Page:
Françoise, who has been in the “business” much longer than me, shared exactly the same report: women love dancing with women. It’s something special she could not quite identify; same degree of empathy? Same need of connection and embrace, without sexuality? Feminine instinct? Knowing what a woman wants? She told me all women usually love to dance with her, to the extent that the husbands get jealous that they prefer her lead!

Many of these questions will remain unanswered …

Two tables away … another friend! The one-and-only Lilili, who was retaining her record of being greeted by everyone in the club.

I was with Ale on the early music, and danced little for the first hour or so. All that changed when the live set began, however! So my only opportunity to take a photo was when they were setting up.

I absolutely adore dancing to live music, and it really seems to bring people alive in a unique way. Plus Color Tango play a lot of Pugliese, so I was in tango heaven.

A couple of examples to give the flavour of this part of the evening for me …

Unusually for a live band, they were more-or-less playing tandas. When they started playing a milonga, buoyed by my earlier good experiences, I cabeceod a nearby woman who raised an eyebrow and said “Milonga?” in a tone which suggested I might have no idea what I was getting into. I nodded. She said “Just one song.” I agreed, and we had a very fun dance which resulted in a “Muy bueno” in a tone more surprised than anything! It did not, however, change the one-song deal.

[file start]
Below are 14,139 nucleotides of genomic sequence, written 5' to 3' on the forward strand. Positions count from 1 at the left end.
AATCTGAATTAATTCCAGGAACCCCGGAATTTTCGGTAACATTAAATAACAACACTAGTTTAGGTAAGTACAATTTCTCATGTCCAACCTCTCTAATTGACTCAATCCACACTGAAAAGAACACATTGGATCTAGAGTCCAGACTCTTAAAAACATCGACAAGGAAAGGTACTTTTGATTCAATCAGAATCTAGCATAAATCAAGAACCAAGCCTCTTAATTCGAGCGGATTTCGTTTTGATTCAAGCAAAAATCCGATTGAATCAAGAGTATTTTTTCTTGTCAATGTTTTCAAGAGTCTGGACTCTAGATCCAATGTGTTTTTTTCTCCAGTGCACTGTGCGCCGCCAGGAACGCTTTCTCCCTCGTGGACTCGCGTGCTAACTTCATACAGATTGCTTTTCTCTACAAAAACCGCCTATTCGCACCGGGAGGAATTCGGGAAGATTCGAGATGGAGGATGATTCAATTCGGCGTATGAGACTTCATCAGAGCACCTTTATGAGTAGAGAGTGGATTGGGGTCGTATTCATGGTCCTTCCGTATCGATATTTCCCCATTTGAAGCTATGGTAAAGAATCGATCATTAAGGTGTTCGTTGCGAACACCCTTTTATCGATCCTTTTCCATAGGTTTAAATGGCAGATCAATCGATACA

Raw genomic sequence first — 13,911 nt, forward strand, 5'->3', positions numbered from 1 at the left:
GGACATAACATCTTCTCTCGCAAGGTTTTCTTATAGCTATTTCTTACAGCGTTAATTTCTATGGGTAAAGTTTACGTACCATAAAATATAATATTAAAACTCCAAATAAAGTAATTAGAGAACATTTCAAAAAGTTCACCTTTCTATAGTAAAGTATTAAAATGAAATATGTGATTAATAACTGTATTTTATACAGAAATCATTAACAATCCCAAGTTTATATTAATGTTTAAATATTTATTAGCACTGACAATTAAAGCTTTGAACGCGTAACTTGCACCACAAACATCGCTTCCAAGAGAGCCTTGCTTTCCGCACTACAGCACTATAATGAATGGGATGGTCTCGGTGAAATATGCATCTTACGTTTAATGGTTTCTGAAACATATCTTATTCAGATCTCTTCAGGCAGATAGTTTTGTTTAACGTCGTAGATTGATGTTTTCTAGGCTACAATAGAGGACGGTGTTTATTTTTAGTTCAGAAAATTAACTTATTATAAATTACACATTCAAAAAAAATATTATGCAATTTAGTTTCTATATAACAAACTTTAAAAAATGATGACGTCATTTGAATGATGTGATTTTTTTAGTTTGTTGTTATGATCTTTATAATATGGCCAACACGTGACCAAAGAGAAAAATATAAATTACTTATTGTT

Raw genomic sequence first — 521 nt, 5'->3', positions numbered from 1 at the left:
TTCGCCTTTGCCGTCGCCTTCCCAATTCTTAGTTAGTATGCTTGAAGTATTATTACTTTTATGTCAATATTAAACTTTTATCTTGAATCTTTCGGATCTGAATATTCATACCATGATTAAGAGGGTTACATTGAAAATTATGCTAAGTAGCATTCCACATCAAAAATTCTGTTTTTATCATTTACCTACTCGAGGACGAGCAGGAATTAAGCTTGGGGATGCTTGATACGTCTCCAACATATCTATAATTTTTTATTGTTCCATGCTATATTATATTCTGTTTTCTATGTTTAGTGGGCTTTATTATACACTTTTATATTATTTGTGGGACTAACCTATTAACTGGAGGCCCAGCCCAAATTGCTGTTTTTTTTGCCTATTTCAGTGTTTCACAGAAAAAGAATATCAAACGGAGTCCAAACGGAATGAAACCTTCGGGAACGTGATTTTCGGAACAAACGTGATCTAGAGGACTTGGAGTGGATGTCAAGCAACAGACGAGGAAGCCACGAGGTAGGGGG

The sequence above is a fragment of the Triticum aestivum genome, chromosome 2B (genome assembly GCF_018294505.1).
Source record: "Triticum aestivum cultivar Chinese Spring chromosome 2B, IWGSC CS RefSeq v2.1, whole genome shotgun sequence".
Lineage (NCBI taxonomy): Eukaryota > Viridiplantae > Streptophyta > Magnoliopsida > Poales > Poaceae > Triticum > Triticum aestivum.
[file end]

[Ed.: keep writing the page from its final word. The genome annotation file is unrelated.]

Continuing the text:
As we hugged and parted company, a woman at the table next to me beamed at me, I smiled and nodded, and the next two songs were the most fun I’ve ever had dancing milonga! I think I’d just stopped listening to my internal critique. I didn’t have any of my usual thoughts about “Am I doing too many rebounds?” or “Am I doing enough double-time?” and so on. (I mean, yes, and no, but it’s not important.)

I just kept it fast, rhythmical, and flowing. She was an absolutely amazing follower, who could both pick up on the slightest hint, and do her own double-time elements without the slightest feeling of impacting the flow of the dance. I was buzzing by the end of it!

I was reluctant to part company at the end of the tanda, and fortunately she felt the same way. We remained together in the gap between tandas. When the band leader announced that the next one would be Pugliese, we both simultaneously looked at each other with a “Let’s do it!” expression. The tanda was utterly amazing. I’ve mentioned those delicious times when I’m not sure who’s leading and who’s following, and it was that way almost the entire time.

A fantastic night, then, for both of us. And in bed before 4am! (Just.)